Affect or Effect?

How do the effects of these words affect you?


It's easy to confuse affect and effect. They look and sound too much alike! Their meanings are different-- but similar too. Now we will clear up the confusion once and for all.


The hardest part? --and many native speakers don't know this-- Both words are nouns. Both words are verbs. That sounds too complicated, but it doesn't have to be.


We will start with the most common usages of these words: affect as a verb and effect as a noun.


Affect (v) \ ə-ˈfekt\

Most of the time affect is used as a verb. As a verb, affect is pronounced \ ə-ˈfekt\. The second syllable is stressed.

The verb affect means to impact or change something directly.


To remember this, think of a verb as an action. Both action and affect begin with A.


Example:

Your hard work affects your family positively.

In other words:

Your hard work impacts your family positively.


Easy, right? So far, you've mastered almost half of what you need to know. Let's keep going.


Effect (n) \ i-ˈfekt\

Most of the time effect is used as a noun. Effect is pronounced \ i-ˈfekt\ with the stress on the second syllable. The noun effect means the consequence of an action or the result caused by an action.


To remember this, think of the common phrase cause and effect.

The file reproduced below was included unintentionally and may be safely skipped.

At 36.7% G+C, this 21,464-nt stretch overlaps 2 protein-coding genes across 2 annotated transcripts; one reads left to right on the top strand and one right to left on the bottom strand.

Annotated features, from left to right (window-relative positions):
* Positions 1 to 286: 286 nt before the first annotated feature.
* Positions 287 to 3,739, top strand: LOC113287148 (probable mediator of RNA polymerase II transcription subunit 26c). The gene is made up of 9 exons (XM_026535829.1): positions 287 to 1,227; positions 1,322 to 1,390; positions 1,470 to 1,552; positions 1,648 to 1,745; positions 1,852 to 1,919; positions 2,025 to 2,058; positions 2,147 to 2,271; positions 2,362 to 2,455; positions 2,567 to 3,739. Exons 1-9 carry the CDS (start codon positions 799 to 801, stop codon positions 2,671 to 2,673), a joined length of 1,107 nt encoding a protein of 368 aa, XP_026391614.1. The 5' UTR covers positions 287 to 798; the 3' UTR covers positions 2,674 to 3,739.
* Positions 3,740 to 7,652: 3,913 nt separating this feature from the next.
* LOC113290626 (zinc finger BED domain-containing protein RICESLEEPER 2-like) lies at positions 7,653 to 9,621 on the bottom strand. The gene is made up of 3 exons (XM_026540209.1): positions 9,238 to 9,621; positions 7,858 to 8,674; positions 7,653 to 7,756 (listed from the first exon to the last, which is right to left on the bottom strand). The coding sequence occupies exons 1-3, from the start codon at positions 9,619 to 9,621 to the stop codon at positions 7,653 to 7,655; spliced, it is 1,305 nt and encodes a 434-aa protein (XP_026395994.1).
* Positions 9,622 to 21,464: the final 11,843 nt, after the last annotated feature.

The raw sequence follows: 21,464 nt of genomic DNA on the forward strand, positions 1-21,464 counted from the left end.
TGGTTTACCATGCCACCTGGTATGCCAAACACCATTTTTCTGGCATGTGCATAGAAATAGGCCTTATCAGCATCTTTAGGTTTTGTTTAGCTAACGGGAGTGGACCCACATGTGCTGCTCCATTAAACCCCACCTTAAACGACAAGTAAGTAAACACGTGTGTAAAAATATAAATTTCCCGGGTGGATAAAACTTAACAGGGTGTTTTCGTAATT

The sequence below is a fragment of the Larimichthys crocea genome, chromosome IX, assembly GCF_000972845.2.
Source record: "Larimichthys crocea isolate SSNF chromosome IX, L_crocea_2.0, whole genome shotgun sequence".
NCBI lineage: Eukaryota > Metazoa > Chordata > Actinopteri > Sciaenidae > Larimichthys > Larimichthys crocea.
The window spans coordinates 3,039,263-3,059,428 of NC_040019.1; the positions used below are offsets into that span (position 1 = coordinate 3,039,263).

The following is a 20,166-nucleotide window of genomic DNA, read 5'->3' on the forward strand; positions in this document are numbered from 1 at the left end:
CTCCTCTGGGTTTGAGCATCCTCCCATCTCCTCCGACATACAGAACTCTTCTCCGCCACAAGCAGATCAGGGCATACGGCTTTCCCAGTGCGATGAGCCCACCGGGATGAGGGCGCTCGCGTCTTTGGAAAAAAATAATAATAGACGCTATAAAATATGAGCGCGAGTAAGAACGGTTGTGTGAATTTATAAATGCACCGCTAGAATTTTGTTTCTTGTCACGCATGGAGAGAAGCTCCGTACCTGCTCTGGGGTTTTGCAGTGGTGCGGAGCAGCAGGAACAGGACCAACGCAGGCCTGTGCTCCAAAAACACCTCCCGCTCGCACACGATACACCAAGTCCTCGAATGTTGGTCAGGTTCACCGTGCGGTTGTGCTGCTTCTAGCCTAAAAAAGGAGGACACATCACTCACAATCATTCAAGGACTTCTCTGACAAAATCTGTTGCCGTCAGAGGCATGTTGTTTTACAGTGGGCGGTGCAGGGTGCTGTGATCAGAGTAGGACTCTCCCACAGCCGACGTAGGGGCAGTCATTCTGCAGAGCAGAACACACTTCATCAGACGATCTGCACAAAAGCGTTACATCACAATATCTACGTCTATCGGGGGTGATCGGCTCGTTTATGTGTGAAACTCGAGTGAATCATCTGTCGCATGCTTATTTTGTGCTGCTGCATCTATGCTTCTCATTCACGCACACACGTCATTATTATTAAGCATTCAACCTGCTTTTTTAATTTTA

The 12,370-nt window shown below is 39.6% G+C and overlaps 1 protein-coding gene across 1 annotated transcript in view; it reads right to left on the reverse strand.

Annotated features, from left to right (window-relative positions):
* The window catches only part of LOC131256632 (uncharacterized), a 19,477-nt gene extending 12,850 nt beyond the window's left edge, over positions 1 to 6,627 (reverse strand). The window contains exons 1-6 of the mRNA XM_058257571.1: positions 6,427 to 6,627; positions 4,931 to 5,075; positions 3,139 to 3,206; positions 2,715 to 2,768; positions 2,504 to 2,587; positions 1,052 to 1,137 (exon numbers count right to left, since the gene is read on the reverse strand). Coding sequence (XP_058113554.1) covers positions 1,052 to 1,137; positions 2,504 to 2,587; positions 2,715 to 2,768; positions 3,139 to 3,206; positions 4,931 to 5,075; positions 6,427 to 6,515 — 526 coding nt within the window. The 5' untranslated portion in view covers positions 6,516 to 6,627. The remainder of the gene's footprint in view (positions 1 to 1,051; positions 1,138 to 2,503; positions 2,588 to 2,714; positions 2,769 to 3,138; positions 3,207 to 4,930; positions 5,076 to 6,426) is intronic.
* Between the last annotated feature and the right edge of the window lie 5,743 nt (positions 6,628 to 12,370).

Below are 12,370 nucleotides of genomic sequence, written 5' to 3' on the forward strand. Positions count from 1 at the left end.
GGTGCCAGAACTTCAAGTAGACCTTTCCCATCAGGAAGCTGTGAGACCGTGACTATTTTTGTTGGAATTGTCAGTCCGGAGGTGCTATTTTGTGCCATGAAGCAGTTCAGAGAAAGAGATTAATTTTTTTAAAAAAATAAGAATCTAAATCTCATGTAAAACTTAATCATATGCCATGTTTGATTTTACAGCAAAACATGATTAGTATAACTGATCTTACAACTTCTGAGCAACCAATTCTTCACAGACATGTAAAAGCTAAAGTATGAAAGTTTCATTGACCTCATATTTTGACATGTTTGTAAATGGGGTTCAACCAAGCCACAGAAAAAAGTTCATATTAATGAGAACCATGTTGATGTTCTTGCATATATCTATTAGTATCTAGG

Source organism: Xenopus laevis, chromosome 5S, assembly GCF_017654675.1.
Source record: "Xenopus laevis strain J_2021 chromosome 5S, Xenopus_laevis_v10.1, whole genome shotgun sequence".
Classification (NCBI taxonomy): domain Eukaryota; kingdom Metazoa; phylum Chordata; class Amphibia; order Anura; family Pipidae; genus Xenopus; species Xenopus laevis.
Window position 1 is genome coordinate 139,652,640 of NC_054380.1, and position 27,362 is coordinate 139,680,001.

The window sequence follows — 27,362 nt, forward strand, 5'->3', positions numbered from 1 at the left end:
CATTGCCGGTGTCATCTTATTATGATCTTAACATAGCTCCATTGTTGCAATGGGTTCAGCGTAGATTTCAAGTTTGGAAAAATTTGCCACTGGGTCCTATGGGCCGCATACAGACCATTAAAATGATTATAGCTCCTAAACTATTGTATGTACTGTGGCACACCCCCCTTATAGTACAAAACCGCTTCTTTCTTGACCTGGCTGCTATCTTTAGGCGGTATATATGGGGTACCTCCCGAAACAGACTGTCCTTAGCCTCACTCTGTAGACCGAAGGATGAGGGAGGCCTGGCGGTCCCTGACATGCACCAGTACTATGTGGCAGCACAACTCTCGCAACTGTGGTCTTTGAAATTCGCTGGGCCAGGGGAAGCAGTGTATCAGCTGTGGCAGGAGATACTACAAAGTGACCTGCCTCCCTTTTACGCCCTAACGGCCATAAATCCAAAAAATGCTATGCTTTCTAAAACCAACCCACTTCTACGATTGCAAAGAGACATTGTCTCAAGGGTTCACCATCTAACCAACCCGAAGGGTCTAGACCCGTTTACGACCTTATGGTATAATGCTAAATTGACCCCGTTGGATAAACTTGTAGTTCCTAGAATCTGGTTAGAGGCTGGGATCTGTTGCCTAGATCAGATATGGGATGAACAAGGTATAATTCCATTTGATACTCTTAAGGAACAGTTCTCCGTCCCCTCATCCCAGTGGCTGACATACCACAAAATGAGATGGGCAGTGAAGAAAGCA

A cause leads to an effect much like the E at the end of cause leads to the E at the beginning of effect.


Example:

Your thoughtful actions have a positive effect on your family.

In other words:

Your thoughtful actions create a positive result for your family.


The prepositions changed, but otherwise, the bolded words are roughly interchangeable here.

Less Common but Also Correct


Now, we'll explain the less common usages of affect and effect.


Affect is also a noun. Effect can be a verb.


Affect (n) \ ˈa-ˌfekt\

Affect, as a noun, sounds a little different from affect as a verb. It is pronounced \ ˈa-ˌfekt\ and the emphasis is on the first syllable. The noun affect means the outward appearing markers of inner mood, emotion, perception, or reaction. Notice that these words--markers, mood, emotion, perception, reaction-- are all nouns too.


Example:

After she witnessed the attack, her overall affect was that of shock.

In other words:

After she witnessed the attack, she displayed behaviors that indicated shock.

Note: affect: display of behaviors indicating a mood or state of mind


Effect (v)


Effect as a noun or verb is pronounced exactly the same way: \ i-ˈfekt\ with the stress on the second syllable. Effect, as a verb, means to cause a result or a change to occur rather than to change or impact something directly. In these cases, effect is followed by a noun.


Example:

Covid19 effected amendments to our company's work-from-home policy.

In other words:

Covid19 caused amendments to be made to our company's work-from-home policy.

Note: amendments=major changes

Bonus

True to form, we at the Level Up Your English blog always aim to give you a bonus example of a single sentence containing all of the words of the topic. This is never easy, but we love to deliver.


Bonus Example:

The child's plea and sad affect had no effect on his teacher who wished to effect a permanent shift in his behavior, so he would not continue to adversely affect the focus of the other students in the class.


Whew! Thanks for reading! See you next time.

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